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Why data privacy should be seen as a business priority

Posted by: Laurence Simons 01/02/17
In recent months we’ve discussed the impact that the GDPR will have on legal professions, both within and outside the EU, in great depth. However the incoming legislation certainly isn’t the only issue facing Data Protection Officers. According to a survey conducted by ALM Legal Intelligence, a staggering 98% of law firm respondents believe that the legal industry is increasingly a target for cyber-attacks.

According to the report “even with threats apparently on the rise, perhaps the most important factor that should drive the law firms out of their relative complacency on the issue of data security is the changing behaviour of their largest and most important clients.”

General Counsels and their law departments are increasingly recognising that firms should be treated like any other vendor in the corporate supply chain, and as a result are including provisions related to cybersecurity in their retention agreements and are considering firms’ data security practices when determining which firms to assign to their panel of external counsel.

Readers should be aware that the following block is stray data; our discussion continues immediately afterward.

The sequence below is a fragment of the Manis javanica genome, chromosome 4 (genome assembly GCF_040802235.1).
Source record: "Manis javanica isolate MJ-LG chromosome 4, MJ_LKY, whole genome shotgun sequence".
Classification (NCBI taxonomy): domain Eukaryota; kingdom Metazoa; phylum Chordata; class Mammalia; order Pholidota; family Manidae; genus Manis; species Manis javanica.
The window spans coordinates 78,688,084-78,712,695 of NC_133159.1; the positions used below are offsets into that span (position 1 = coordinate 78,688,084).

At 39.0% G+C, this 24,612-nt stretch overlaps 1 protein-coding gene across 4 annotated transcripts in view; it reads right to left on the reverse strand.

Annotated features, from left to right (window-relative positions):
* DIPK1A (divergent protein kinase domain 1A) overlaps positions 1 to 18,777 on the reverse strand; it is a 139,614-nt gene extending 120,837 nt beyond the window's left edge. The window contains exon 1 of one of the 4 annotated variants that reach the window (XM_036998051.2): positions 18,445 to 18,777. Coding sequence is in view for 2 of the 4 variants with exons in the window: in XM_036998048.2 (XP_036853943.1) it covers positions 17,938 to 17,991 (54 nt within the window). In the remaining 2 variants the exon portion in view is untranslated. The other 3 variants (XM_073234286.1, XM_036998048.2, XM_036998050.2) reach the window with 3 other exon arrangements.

Faced with a myriad of security threats, which continue to evolve in complexity and could have incalculable consequences, the legal industry is starting to take notice. According to the 2015 ALM Legal Intelligence Am Law Tech Survey, 77% of law firm CIOs and IT directors are more concerned about security threats than they were two years ago. However that concern isn’t necessarily translating into increased investment. Worryingly 63% of respondents indicated that less than 0.5% of their firm’s gross revenue was dedicated to data breach detection and prevention.

There’s little doubt that law firms are coming to realise the ever growing importance of data protection, however leaders need to recognise that data privacy is no longer an isolated problem but a business priority. The evolving influence of data protection officers can only be beneficial for law firms and in house teams, however unless organisations focus on increasing investment, they leave themselves even more vulnerable to privacy breaches.
Tagged In: Privacy, Security/Data
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